AMD's Zen 3 CPU refresh is about expanded manufacturing not performance

AMD Ryzen 9 5950X
(Image credit: Chris Szewczyk)

AMD has officially confirmed the recently uncovered B2 stepping of its popular Ryzen 5000 Zen 3 CPUs doesn't "bring functionality or performance improvements." So that kinda puts paid to any hopes that these B2 chips might be the refreshed 'XT' versions.

It was only yesterday that it looked so promising, like the B2 stepping might herald some speedier boost clocks on a potential Ryzen 9 5950XT. But official AMD party poopers released a full statement today via

"As part of our continued effort to expand our manufacturing and logistics capabilities," reads the statement, "AMD will gradually rollover AMD Ryzen 5000 Series Desktop Processors to B2 Revision over the next six months. It does not bring functionality or performance improvements, and no BIOS update is required."

Well, according to Google Translate, that is.

While this means we're not getting any speedier Ryzen 5000 CPUs over the next six months, in the form of some XT refreshes, it does perhaps hint that this updated manufacturing stepping will ease some of the struggles AMD has had getting its fine-ass CPUs out to the public.

The less popular chips, such as the Ryzen 7 5800X, haven't really been a problem to get hold of, but the outstanding Ryzen 9 5900X and Ryzen 5 5600X have been a lot tougher to track down. If these new B2 steppings genuinely do expand AMD's manufacturing capabilities, then fingers crossed this means we'll see far more Zen 3 chips actually in retail.

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This doesn't, however, preclude the possibility of there being XT versions of the Ryzen 5000 CPUs in the future. But with the potential Warhol 6nm series reportedly shelved it wouldn't be out of the question to expect some slight revisions further down the line. Though we may well be looking towards the end of the year if they are going to make their way out of the TSMC production facilities.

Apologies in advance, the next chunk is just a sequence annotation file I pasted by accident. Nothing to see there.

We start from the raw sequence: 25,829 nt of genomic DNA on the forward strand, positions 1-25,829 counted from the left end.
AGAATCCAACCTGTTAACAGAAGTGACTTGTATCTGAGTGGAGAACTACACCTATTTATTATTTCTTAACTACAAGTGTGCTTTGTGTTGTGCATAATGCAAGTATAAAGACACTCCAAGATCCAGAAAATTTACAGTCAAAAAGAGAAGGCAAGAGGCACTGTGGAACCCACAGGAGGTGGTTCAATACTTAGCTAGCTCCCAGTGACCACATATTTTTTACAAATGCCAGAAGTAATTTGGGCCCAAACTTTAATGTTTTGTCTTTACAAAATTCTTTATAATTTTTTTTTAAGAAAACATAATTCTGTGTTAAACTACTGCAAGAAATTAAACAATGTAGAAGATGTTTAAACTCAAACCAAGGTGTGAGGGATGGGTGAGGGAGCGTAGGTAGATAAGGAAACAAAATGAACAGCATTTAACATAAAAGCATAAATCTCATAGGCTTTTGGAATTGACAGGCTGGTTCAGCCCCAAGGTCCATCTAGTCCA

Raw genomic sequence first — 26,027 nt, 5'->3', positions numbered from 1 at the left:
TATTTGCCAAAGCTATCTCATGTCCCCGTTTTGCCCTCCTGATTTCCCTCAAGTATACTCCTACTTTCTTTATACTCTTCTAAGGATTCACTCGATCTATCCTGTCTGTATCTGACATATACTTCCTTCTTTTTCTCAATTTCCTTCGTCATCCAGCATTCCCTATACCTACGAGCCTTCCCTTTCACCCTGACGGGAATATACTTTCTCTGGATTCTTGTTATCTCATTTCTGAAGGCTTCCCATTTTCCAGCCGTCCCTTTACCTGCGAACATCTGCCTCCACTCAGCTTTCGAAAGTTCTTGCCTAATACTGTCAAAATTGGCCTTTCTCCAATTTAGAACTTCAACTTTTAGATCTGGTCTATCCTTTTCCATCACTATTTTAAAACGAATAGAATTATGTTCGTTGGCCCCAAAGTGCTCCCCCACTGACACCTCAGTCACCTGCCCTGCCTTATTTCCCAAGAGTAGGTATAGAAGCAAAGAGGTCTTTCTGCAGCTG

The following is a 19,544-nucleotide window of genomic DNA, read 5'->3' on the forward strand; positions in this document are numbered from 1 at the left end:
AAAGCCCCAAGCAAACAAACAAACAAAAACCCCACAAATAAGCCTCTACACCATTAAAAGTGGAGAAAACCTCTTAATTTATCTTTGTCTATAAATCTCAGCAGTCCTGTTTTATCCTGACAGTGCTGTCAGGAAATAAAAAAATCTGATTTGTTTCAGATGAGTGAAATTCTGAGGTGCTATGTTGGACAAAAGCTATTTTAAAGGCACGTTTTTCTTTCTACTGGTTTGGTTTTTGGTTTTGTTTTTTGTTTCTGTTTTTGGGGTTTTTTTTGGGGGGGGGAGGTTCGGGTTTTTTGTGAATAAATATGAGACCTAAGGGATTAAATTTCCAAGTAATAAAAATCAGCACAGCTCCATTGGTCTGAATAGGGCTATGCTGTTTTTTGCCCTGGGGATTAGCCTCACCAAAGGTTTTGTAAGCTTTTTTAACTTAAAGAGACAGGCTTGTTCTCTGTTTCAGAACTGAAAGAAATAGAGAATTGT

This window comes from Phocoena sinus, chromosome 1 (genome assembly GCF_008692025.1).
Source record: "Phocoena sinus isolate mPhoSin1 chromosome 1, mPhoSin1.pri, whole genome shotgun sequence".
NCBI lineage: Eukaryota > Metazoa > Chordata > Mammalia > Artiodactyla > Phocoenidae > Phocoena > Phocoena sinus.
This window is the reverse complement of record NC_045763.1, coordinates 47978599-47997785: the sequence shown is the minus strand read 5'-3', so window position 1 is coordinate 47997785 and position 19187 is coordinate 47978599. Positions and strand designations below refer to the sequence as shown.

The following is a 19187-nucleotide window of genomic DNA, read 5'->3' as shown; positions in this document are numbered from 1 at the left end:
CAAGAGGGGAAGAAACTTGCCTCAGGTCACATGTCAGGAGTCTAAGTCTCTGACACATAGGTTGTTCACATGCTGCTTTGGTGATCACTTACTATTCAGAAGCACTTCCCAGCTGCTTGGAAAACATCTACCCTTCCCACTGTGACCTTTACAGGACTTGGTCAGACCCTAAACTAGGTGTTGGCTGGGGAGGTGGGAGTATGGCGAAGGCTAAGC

Whatever the truth of any potential XT CPU series ends up being, anything that helps boost the number of AMD Zen 3 chips out in the wild is fine by us.

Dave James
Managing Editor, Hardware

Dave has been gaming since the days of Zaxxon and Lady Bug on the Colecovision, and code books for the Commodore Vic 20 (Death Race 2000!). He built his first gaming PC at the tender age of 16, and finally finished bug-fixing the Cyrix-based system around a year later. When he dropped it out of the window. He first started writing for Official PlayStation Magazine and Xbox World many decades ago, then moved onto PC Format full-time, then PC Gamer, TechRadar, and T3 among others. Now he's back, writing about the nightmarish graphics card market, CPUs with more cores than sense, gaming laptops hotter than the sun, and SSDs more capacious than a Cybertruck.